Help the Sahel overcome food insecurity and hunger by 2025
SOS SAHEL is an African-born grassroots organization with 40 years of experience and expertise. Founded
in Senegal in 1976 by President Léopold Sédar Senghor, today SOS SAHEL acts in 11 countries throughout
the entire Sahel region.
SOS SAHEL works with actors on the ground, local networks, and international partners to address
challenges in the Sahel and help its people realize their full potential, empowering women and increasing
access to economic opportunities along the way.
In the Sahel:
40% of land is degraded
300 million Sahelians to feed
75% of population earns < 1.25 USD per day
Only 5% of rural population has access to electricity
Despite the challenges, the Sahel is truly the land of opportunities. Potential human and natural resources are widely available across the region:
The FOOD SECURITY & NUTRITION INITIATIVE 2025 promotes SOS SAHEL’s solution to stop the
advancement of the drylands and promote food security, ensuring that people have enough to eat and the
resources necessary to produce food.
The Sahel is not isolated from the rest of the world – the fate of the Sahel impacts everyone.
To ensure a stable and sustainable planet, we need to maximize the potential of the drylands area by promoting
innovative solutions that ensure food security and nutrition and capitalize on the best the Sahel has to offer.
SOS SAHEL’s initiative is in concert with the commitment of the African Union to end hunger by 2025.
Won’t you help us end hunger in the Sahel by 2025?
Beyond the emergency, it is essential to address the root causes of food insecurity and malnutrition and to
strengthen the resilience of the poorest people: it is the overriding goal of SOS Sahel.
MARIE, FARMER IN BURKINA FASO “BY RAISING GOATS, WE GUARANTEE FOOD SECURITY FOR OUR FAMILY “
“My name is Marie and I live in the town of Bogandé, Burkina Faso. With my husband , we are farmers. However, as the climate is very harsh, it is often risky to rely only on our crops to live properly throughout the year. Because of droughts and floods, our fields can sometimes be completely ravaged. This is why we decided to complement our business by raising goats. SOS Sahel first allowed us to buy a first torque to develop our small flock.”
AÏCHA , FARMER IN DJIBOUTI “OUR GARDEN PROVIDES FRUITS AND VEGETABLES TO THE SCHOOL CANTEEN”
“My name is Aisha and I live in Randa, Djibouti. In our village, we are lucky to have a school that can accommodate 500 children. The mothers of the village created a garden to provide fruits and vegetables to the school canteen. Unfortunately, it is very difficult to grow good products throughout the year, due to the heat and lack of water. Despite our efforts, we managed to supply the canteen at only 30%. Thanks to SOS Sahel, we have been trained and are better equipped. The area of the garden has since doubled to 10,225 ft2 today. Today we produce over 70% of fruit and vegetables of the canteen and the food is better.”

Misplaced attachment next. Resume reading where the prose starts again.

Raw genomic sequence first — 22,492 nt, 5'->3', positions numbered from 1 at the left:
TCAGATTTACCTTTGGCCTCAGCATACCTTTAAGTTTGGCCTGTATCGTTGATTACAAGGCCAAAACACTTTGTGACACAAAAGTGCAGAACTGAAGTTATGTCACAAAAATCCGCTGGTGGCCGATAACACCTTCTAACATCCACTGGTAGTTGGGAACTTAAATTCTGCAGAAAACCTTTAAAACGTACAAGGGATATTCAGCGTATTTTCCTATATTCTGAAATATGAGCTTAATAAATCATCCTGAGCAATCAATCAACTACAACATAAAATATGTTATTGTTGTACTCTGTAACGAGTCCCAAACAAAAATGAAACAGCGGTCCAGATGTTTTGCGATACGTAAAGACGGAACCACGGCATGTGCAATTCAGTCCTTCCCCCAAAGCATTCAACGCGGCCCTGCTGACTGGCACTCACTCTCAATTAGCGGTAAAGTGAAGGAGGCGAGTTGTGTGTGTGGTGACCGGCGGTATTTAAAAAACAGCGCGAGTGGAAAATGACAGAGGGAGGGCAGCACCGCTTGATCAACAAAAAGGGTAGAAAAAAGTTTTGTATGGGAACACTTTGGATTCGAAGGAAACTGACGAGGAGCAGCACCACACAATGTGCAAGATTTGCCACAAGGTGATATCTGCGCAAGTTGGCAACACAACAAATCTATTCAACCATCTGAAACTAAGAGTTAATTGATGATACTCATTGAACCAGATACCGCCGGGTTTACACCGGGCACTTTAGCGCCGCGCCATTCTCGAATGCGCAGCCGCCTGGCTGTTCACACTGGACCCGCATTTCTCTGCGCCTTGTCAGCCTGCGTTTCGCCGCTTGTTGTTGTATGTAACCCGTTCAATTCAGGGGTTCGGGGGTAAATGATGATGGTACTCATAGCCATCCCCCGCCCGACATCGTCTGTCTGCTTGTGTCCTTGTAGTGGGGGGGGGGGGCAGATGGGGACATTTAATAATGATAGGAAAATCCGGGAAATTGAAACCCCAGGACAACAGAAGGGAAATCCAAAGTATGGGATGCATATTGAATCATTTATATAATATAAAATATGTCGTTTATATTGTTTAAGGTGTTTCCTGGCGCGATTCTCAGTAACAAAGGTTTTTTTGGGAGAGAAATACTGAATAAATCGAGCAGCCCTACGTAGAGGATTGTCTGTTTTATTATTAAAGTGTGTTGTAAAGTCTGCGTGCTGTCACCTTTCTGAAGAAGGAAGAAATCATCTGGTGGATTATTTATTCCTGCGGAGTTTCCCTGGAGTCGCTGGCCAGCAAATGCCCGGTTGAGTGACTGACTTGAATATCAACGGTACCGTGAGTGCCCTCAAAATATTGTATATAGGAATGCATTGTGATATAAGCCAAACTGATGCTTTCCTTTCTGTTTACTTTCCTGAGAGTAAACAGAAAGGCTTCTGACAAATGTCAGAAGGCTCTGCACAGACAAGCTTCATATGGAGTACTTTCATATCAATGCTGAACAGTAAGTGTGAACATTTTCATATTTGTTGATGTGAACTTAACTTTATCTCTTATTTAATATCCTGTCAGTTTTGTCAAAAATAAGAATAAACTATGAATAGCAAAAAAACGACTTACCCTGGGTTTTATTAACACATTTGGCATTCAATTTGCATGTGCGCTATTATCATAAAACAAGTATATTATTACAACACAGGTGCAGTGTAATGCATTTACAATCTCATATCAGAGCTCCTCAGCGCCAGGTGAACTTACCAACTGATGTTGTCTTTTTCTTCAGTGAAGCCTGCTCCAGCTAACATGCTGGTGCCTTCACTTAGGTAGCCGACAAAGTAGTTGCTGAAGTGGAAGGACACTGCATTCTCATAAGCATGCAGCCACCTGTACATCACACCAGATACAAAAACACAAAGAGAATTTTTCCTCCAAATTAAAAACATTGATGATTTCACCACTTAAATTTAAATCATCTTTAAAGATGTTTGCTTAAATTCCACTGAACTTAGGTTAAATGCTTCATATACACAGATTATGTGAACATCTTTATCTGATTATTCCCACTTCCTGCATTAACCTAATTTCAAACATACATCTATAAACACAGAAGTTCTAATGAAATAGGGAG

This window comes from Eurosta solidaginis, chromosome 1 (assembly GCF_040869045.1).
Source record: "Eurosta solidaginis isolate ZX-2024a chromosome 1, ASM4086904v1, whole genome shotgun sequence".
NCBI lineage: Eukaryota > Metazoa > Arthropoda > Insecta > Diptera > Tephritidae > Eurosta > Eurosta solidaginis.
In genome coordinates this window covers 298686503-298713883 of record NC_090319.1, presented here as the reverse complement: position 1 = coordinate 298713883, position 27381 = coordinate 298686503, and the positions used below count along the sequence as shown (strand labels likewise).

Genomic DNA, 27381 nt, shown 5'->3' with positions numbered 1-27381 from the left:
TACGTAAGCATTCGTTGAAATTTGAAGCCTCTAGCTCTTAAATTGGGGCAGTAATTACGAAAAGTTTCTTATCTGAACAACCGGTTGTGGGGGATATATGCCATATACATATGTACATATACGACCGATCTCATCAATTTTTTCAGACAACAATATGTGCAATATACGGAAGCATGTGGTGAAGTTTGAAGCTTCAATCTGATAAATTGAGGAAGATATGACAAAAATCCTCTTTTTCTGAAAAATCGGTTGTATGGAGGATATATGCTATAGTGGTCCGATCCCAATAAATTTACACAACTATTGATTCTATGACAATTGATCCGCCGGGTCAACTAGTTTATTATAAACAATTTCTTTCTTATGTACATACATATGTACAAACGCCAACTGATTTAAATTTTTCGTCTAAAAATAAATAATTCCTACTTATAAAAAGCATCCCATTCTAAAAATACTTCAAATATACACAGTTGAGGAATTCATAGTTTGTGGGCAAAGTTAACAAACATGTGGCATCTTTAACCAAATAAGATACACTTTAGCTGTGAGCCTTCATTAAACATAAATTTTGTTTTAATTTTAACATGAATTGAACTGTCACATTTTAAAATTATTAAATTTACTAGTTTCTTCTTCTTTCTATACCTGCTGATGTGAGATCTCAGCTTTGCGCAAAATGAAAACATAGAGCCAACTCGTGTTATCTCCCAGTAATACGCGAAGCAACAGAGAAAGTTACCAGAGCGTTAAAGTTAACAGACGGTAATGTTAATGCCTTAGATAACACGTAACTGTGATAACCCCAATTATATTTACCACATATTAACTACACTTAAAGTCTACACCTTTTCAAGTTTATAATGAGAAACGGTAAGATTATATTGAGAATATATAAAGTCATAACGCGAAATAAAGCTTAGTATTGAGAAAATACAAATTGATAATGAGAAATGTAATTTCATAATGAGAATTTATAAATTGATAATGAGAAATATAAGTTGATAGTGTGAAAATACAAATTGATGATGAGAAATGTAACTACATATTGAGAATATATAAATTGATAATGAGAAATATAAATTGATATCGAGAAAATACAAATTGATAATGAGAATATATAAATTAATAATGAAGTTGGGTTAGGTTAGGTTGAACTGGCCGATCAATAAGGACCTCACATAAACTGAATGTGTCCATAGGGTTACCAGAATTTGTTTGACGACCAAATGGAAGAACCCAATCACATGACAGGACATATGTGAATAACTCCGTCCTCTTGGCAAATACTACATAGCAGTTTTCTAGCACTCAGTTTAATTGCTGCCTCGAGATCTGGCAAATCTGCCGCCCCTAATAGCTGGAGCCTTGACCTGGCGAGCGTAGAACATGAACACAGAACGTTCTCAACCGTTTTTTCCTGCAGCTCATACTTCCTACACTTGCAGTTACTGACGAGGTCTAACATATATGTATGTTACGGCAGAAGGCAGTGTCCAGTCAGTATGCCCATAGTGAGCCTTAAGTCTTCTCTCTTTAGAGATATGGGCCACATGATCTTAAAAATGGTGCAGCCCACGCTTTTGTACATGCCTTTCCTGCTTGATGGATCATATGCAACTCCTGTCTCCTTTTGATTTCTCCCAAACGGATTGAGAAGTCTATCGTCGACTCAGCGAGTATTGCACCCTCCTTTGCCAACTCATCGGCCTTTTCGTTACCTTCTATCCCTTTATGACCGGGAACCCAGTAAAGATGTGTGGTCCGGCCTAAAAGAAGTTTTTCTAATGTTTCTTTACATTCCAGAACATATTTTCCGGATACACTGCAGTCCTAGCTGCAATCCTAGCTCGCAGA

TESFAIE , FARMER IN ETHIOPIA “IN MY FAMILY, WE HAVE ALWAYS PRACTICED AGROFORESTRY”
“My name is Tesfaie and I live in Loka Abaya, Ethiopia. Our environment always faces threats. Drought, irrigation problems, soil infertility, flooding … In order to develop efficient agriculture, we had to find innovative methods! Agroforestry is not a static model. Each tree species has a particular value and a specific interest: restore soil, keep rain, produce fruit, etc. With SOS Sahel, we planted 60 trees, including fruit trees that allow us to harvest our fruit for our own consumption but also for sale.”
LOKOANDÉ , FARMERS IN BURKINA FASO “I PRODUCE SEEDS FOR FARMERS OF MY REGION”
“My name is Lankoandé, I live in the province of Gnagna, Burkina Faso and I am a seed manufacturer. In my exploitation, I produce improved seeds to supply the region’s shops. Thanks to SOS Sahel, I benefited from numerous trainings to learn my new trade. Restore my land was the first step. Then I could plant my first seeds. I could also acquire agricultural equipment to produce organic manure to enrich my soil. Last year, I was able to produce two tonnes of sorghum per hectare against 800 kg in previous years.”